In the construction frenzy in Miami today, high-rises loom wherever one turns, but not all involve office buildings and condominiums.

In October the Carnival Center, the city’s new forum for the performing arts, opened near what was once a big central intersection. Both constituent buildings, the Knight Concert Hall and the Sanford and Dolores Ziff Ballet Opera House, bowed within days of each other.

César Pelli, the Center’s architect, says that because Miami is “so flat” he wants to give the city “mountains of the arts”. Both buildings have off-white granite exteriors with individual façades – 77 in all, each culminating in a point akin to the side of a house. Although some regard the result as contrived, the style is handsomely contemporary, neither too conservative nor too idiosyncratic. The project cost $460m .

Elizabeth Plater-Zyberk, dean of the University of Miami School of Architecture, says the Center presents “an opportunity to transform the city’s image of itself, since it has an elegance other places don’t have”. Unlike many northern cities, Miami has no imposing structures that the city can identify with. The Center may fill this void.

But, as with the high-rises, one wonders how the Center will be filled. With the new opera house the Florida Grand Opera has modestly increased its season from five productions to six. But following the disbanding of the Florida Philharmonic in 2003, Miami has lacked a professional orchestra. Can a city that won’t even support an orchestra supply an audience for the new facility? The Center is banking on the region’s continued growth and its own lustre for an affirmative answer.

So far, many offerings have had a frankly popular appeal. The Center is making a play for the area’s Hispanic population by programming composers such as Osvaldo Golijov. But it is also counting on the Cleveland Orchestra, one of the world’s best, for a catalytic force. The orchestra has agreed to three annual weekend residencies for 10 years.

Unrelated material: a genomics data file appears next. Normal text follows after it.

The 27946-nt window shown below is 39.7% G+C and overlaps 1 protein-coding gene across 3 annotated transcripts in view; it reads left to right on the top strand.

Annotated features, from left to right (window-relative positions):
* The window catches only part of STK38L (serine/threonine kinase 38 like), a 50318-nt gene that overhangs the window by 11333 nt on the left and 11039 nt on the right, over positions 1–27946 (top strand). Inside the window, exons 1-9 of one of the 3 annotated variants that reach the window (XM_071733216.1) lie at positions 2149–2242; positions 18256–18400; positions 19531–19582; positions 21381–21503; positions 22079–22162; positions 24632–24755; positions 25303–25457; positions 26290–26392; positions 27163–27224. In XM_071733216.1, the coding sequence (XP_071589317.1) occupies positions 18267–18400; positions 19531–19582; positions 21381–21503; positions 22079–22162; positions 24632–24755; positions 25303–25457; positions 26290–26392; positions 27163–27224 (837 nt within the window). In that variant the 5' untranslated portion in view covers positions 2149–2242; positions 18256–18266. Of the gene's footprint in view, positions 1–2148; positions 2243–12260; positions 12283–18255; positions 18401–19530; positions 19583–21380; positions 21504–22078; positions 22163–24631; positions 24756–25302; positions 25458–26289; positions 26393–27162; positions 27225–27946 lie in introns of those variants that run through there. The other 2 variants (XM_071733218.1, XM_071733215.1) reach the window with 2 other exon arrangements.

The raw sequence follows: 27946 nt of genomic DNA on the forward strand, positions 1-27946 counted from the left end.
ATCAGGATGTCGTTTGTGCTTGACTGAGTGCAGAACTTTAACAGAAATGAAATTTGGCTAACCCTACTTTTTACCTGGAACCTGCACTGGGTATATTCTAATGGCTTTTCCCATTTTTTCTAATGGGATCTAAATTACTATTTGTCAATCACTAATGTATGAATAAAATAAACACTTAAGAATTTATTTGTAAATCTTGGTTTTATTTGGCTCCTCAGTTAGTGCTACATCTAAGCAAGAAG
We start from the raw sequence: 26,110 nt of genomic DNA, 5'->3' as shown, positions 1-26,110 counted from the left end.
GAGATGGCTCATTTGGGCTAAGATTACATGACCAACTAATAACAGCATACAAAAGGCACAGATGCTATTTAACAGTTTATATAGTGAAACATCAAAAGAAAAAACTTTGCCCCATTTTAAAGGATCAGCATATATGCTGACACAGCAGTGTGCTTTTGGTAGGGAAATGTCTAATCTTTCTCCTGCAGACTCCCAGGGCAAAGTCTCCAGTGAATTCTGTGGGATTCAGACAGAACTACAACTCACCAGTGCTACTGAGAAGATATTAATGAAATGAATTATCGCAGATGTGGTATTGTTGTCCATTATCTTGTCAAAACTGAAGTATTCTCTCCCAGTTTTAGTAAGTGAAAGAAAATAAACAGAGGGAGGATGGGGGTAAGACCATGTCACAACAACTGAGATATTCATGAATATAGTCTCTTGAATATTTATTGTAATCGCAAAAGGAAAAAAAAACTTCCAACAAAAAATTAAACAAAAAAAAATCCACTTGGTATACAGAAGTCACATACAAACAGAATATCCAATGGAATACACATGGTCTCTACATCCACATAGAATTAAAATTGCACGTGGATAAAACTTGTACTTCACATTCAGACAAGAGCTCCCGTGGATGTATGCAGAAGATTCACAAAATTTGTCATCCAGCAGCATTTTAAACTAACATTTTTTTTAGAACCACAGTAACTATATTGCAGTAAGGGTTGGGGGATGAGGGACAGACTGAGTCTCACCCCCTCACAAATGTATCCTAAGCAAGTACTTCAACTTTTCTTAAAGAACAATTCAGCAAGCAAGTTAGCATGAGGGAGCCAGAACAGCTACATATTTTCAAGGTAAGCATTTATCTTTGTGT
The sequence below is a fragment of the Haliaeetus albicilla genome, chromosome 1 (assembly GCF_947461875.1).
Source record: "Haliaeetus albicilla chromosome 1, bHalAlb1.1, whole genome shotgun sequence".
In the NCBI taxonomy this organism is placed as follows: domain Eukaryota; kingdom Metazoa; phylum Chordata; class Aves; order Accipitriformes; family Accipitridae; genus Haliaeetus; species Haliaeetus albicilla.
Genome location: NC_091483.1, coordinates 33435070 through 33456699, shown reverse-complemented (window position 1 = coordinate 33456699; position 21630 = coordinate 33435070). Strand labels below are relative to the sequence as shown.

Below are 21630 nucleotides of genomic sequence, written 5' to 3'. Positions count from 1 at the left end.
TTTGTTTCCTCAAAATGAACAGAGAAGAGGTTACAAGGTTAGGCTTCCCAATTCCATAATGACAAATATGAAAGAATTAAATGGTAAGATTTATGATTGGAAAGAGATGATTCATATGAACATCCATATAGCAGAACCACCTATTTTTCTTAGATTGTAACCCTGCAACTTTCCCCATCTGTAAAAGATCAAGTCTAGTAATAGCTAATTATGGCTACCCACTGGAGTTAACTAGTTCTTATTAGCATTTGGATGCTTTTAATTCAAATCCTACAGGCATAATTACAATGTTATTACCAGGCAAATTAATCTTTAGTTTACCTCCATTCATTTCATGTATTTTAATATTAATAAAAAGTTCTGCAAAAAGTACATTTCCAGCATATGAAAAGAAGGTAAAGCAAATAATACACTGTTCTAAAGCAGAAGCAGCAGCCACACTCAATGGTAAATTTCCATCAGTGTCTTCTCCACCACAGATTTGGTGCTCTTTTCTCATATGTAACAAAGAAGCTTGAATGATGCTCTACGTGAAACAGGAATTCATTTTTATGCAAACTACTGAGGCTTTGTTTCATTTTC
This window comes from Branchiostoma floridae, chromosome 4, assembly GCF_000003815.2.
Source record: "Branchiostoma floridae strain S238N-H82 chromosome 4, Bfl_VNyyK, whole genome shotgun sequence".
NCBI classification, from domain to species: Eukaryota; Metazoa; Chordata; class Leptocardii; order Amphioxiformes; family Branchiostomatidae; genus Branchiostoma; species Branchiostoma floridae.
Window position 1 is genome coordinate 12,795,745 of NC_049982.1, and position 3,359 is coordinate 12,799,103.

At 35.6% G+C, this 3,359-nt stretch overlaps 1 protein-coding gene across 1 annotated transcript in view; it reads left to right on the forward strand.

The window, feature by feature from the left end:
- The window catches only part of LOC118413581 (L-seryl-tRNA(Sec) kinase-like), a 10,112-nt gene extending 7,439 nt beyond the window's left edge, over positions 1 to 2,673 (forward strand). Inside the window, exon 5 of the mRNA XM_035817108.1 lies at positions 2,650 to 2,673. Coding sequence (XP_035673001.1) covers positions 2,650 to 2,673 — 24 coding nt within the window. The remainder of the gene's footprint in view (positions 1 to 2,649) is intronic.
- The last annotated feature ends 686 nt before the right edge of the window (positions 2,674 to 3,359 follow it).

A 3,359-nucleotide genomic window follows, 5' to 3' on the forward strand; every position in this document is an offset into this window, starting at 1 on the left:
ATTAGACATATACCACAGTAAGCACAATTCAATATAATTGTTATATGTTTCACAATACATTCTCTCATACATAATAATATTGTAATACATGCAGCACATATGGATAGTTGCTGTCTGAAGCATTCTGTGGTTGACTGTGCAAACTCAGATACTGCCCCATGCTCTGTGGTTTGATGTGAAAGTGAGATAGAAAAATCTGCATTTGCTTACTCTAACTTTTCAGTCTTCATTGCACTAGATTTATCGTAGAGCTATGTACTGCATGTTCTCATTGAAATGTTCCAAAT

The project represents an unprecedented association between a big US orchestra and a city other than its home. And it also serves the orchestra’s needs. According to the executive director Gary Hansen, the orchestra has a higher market penetration in its home region, for both ticket sales and contributions, than that of any other in the US – clear evidence that its quality is appreciated locally. Yet that also means that for future growth the orchestra had best look to other markets.

Thus, like many a northerner, the Cleveland Orchestra will now winter in Miami. And it brings along a full panoply of operations. As the music director Franz Welser-Möst observed, “all artistic institutions – not just those in the US but in Europe too – must focus on education.” Accordingly, Cleveland Orchestra personnel and guest artists give master classes at the University of Miami School of Music. And orchestra players join Miami’s New World Symphony – brainchild of the conductor Michael Tilson Thomas for training young musicians – in “side-by-side” readings of orchestral literature. The New World Symphony’s prestige is such that a facility designed by Frank Gehry is in the works for it.

Although some have charged that the Clevelanders’ “cultural carpetbagging” will undermine efforts to re-create a local orchestra, the sheer quality of their first concert supplied a powerful counterforce. Knight Hall’s acoustics, masterminded by Russell Johnson of Artec, has also met with a favourable reception. As with other Artec halls, the sound is bright and stresses clarity.

The programme was suitably festive, with a Beethoven Ninth led by Welser-Möst that struck a happy medium between the fleeter, lighter-textured Beethoven now in vogue and weighty traditional readings. The high-powered vocal quartet consisted of Measha Brueggergosman, Kelley O’Connor, Frank Lopardo and René Pape. Since the mezzo has little to do in the Ninth, it was fitting that O’Connor was also heard in Welser-Möst’s engaging account of Leonard Bernstein’s “Jeremiah” Symphony No 1. Bernstein’s works deserve their day in the sun after the condescension showed to them in his lifetime, but will works such as “Jeremiah,” with its Hebrew mournfulness and Latin, West Side Story rhythms, stand the test of time? It’s a safe bet, though, that many of those rhythms will enliven the Carnival Center in future.

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